FROM OUR EXPERTS
Anyone who's ever had an asthma attack knows about the chest tightness and why it occurs. Yet what about the chest soreness that occurs the next day? Why does asthma causes chest pain?
The interesting thing to note here is there are no pain receptors in your lungs!!! The reason asthma causes pain is because asthma causes you to breathe the wrong way.
Confused? Allow me to explain with a pithy lesson on how we breathe. (To learn why we breathe click here )
Breathing is the process of moving air into and out of the lungs. Breathing is one of the few bodily functions that can be done either consciously (you control it) or unconsciously (without thinking of it). Unconscious breathing : Most of the time you don't think about breathing, yet you continue to do it. This is an important safety net for life, because if we had to think about breathing 24-7 we'd accomplish little and most life would cease to exist. Air goes into your...
Muscle pain happens to most people. After a rigorous workout, muscles can be sore for days. That’s normal muscle pain. Abnormal muscle pain is a persistent pain that does not go away with rest. The pain is deep and often unbearable. Further investigation is needed for abnormal muscle pain.
The first investigation step is laboratory tests. Pain does not accompany all muscle diseases, but an elevated creatine phosphokinase (CPK) usually does. The CPK enzyme is found in the skeletal muscles as well as the heart and brain. Non-painful causes of an elevated CPK include muscular dystrophy, dementia and motor neuron diseases. Painful conditions associated with an elevated CPK include sickle cell disease and polymyositis . Besides pain, other symptoms might provide diagnostic clues like muscle weakness which typical in polymyositis. If anemia is present, then sickle cell disease is more likely. Both polymyositis and sickle cell disease can lead to the most severe form of muscle di...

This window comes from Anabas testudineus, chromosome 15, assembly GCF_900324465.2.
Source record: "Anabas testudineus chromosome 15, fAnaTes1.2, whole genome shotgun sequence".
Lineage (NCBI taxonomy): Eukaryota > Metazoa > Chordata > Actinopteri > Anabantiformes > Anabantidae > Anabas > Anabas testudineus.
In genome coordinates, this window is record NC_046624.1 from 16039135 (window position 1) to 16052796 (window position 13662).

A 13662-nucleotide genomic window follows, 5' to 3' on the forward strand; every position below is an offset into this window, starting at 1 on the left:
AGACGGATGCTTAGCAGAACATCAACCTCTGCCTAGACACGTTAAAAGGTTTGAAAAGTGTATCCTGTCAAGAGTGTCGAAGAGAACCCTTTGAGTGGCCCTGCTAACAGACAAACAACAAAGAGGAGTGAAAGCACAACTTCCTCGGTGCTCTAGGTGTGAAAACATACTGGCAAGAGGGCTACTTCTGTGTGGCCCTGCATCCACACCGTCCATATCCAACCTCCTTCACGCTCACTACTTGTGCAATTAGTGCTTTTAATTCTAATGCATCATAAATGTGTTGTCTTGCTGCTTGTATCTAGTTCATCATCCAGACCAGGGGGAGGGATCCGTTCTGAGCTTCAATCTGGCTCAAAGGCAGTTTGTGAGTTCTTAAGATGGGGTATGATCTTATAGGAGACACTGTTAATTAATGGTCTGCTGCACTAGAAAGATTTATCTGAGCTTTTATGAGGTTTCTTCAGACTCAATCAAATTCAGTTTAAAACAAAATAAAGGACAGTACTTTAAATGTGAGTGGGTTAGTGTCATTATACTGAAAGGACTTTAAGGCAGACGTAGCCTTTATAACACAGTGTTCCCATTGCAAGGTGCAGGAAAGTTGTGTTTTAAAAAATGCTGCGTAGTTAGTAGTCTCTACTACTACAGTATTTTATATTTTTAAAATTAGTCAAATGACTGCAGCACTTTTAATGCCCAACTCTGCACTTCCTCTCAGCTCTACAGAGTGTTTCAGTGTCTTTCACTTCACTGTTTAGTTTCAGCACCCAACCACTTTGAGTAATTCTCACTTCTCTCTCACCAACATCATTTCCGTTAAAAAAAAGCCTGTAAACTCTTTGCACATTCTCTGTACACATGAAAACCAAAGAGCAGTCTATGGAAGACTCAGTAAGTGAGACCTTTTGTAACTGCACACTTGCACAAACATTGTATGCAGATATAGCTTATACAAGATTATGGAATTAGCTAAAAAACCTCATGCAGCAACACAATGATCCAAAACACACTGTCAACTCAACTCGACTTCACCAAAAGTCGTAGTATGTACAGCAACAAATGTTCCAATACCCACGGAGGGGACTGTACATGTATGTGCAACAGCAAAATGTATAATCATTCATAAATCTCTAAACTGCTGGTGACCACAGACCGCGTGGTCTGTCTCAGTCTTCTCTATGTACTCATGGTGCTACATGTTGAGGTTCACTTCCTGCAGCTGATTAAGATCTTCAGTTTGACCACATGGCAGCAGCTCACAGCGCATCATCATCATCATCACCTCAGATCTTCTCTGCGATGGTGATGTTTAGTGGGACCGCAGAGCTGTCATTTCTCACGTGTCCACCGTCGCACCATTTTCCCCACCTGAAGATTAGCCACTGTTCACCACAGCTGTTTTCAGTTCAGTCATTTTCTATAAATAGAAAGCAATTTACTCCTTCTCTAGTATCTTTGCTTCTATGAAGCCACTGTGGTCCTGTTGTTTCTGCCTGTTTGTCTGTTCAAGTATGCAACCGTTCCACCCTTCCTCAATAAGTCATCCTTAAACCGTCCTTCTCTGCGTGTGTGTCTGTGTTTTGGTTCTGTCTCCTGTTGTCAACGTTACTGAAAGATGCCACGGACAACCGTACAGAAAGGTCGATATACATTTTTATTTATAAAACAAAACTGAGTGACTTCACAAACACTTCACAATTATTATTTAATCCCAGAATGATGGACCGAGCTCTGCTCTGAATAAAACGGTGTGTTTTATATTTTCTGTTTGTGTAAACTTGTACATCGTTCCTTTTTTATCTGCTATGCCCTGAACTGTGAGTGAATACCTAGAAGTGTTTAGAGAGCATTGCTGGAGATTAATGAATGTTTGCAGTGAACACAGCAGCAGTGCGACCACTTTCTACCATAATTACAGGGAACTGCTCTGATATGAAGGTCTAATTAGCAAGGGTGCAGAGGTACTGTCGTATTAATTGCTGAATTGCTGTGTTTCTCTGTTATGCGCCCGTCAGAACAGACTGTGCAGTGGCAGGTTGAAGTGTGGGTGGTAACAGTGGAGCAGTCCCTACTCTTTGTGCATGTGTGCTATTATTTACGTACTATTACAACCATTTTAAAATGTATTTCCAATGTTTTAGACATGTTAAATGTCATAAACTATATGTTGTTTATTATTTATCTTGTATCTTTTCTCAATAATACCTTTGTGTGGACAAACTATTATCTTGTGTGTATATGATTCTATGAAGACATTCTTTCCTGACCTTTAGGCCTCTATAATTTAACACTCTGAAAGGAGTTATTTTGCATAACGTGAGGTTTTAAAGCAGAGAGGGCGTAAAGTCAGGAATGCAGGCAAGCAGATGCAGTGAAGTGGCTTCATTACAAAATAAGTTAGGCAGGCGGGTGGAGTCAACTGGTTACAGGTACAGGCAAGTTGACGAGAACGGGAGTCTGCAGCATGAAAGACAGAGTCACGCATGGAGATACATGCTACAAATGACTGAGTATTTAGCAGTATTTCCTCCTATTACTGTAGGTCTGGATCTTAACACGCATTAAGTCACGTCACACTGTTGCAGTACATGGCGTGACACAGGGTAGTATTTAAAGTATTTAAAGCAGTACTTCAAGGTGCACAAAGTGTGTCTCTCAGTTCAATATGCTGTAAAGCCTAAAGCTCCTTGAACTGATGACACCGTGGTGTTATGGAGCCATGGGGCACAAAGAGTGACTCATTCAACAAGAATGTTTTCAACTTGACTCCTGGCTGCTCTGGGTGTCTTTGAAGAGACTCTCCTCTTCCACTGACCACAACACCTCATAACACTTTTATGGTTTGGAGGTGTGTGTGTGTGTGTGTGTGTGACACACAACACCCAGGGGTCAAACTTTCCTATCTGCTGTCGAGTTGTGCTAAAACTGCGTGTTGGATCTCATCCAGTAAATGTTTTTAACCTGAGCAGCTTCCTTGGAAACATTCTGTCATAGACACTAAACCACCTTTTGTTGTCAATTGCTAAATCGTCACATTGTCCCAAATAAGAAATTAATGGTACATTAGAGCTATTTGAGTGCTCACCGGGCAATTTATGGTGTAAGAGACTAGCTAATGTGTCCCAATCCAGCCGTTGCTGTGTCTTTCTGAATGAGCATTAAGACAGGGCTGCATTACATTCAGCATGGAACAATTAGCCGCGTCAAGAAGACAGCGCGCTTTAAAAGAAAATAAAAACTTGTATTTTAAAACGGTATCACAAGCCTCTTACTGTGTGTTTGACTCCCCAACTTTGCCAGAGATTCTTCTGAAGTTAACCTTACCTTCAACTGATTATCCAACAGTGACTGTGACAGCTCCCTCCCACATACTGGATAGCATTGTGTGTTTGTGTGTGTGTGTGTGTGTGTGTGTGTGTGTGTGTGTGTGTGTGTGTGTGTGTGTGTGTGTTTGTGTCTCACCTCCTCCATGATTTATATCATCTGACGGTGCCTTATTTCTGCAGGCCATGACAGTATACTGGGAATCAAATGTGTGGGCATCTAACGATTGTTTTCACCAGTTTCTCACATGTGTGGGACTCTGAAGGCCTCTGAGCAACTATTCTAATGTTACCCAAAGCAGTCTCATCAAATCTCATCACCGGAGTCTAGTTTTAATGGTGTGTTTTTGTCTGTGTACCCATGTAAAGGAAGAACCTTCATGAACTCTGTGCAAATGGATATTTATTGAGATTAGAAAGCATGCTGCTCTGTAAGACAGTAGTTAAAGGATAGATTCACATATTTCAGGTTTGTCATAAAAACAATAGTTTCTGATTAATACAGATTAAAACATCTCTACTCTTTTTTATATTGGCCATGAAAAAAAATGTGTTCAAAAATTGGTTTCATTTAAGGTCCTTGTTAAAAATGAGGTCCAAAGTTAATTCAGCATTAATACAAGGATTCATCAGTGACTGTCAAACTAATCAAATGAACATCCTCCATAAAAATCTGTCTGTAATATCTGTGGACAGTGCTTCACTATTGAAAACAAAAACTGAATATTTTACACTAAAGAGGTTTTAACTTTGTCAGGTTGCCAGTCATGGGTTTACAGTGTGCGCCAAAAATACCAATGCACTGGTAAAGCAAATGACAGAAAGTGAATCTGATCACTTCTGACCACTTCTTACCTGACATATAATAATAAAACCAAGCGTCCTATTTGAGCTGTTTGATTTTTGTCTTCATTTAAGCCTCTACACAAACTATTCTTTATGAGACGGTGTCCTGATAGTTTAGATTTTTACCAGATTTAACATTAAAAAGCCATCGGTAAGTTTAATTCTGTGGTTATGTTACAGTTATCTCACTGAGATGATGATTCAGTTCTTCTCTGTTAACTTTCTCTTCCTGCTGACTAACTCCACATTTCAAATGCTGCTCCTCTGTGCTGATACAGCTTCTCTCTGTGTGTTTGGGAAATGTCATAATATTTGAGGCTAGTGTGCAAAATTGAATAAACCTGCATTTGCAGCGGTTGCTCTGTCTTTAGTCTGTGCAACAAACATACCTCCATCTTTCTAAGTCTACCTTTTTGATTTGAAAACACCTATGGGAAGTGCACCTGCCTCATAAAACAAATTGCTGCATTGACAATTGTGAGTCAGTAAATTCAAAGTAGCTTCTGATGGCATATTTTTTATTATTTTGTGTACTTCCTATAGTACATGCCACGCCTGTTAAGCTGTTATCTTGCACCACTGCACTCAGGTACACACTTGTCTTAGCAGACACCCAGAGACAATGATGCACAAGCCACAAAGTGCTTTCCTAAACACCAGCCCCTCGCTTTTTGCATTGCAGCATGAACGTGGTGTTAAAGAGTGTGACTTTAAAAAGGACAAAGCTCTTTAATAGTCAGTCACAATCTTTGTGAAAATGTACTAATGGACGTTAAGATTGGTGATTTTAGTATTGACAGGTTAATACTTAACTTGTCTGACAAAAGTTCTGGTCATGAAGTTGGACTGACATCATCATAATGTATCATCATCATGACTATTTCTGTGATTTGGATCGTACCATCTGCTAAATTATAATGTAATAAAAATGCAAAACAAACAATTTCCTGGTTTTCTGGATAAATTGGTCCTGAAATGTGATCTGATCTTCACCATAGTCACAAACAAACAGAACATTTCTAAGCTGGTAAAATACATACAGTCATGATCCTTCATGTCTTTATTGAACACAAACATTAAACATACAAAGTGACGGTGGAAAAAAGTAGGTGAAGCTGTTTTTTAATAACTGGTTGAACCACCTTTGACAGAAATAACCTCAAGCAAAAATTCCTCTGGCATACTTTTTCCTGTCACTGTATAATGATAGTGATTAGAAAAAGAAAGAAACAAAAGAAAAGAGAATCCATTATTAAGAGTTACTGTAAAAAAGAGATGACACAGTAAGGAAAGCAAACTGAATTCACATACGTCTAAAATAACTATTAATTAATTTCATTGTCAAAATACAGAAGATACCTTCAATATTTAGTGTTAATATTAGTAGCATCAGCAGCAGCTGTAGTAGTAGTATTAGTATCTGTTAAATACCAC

Knee pain is well known to many athletes. It is also a common complaint in the general population. Pain with stair climbing, sitting too long, squatting, and kneeling is a sign of patellofemoral pain syndrome (PFPS). This problem occurs when the kneecap (patella) doesn't slide up and down properly as the knee is straightened and bent. The thigh muscle, called the quadriceps , moves the patella. This muscle is divided into four parts. Two of these, the vastus medialis obliquus and vastus lateralis, are the focus of many studies. The vastus medialis obliquus (VMO) is the section of muscle on the inside of the front of the thigh. The vastus lateralis (VL) is along the outer front thigh. For many years, it was assumed that strengthening the VMO portion of the muscle would help PFPS. Yet some research showed this wasn't true. Since then, many researchers have been studying the VMO in relation to knee problems. They are trying to find out when and how this muscle works. This may offer some hel...
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